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0012-23 Smythbuster - You Don't Need to Clean Your Brass_Thumb

Smyth Busters: Do You Need To Clean Your Brass?

Author Caleb Savant
one year ago
To clean or not to clean? Some folks say cleaning the brass before reloading is unnecessary, a waste of time and money. Others expend a lot of effort to make their brass spotless every time they reload. Who's right? Let's get to the bottom of this by asking Caleb and Steve: Do you really need to clean the brass before you reload? Like so many questions in life, the answer starts with "That depends....." The world's nitpickiest shooters, benchrest target shooters, sometimes reload cartridges at the shooting bench, and they don't clean the case every time. (For maximum consistency, nothing beats using the same case for every round you fire in a string!) If those guys don't see a need to clean the brass, is cleaning just a waste of time? Not necessarily.
 
Clean brass is easier to work with and easier on your reloading dies. Tiny bits of dirt and grit on the cases are abrasive and will accelerate die wear. Especially if you shoot at an outdoor range and your cases hit the ground, you'll want to clean them before cranking them through your press. Cleaning doesn't have to be extensive. Steve just runs his cases through a tumbler with some dry corn cob or walnut media.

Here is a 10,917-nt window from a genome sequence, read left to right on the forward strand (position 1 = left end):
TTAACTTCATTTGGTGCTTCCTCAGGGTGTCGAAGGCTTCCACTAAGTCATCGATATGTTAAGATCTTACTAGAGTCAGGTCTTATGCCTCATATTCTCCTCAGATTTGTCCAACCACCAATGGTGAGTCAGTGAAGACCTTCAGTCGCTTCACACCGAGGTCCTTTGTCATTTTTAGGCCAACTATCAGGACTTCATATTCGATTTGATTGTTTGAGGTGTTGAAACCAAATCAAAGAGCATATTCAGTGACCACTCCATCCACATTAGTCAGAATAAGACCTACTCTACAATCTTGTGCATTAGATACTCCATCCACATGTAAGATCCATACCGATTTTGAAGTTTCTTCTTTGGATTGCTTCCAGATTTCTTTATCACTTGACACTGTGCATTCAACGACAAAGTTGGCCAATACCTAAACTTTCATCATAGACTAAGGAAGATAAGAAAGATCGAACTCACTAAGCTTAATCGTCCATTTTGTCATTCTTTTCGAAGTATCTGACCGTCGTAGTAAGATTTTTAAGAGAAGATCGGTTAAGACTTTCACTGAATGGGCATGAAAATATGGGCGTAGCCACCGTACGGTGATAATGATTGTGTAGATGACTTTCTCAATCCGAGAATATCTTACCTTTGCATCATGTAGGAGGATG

Should you de-cap the spent primers before you clean the brass? Steve doesn't, Caleb does. Both have good reasons. One benefit of de-capping AFTER cleaning is you'll be sure there's no tumbler media stuck in the flash holes of any cases. Caleb takes care of that by zapping each case with a burst compressed air as he sorts and inspects them.
 
What about running the brass through an ultrasonic cleaner? If you want it looking factory new, ultrasonic cleaning is the way to go. Neither Caleb nor Steve does it. And chucking each case in an electric drill or rotary tool and polishing it with Scotch-Brite is WAY too much work for both guys. They DO recommend a rotary or vibratory case tumbler as the fastest, easiest way to clean up brass.
 
So the myth is half busted, half not. There are situations where you don’t need to clean brass. But as a rule, the Smyth Busters highly recommend it.


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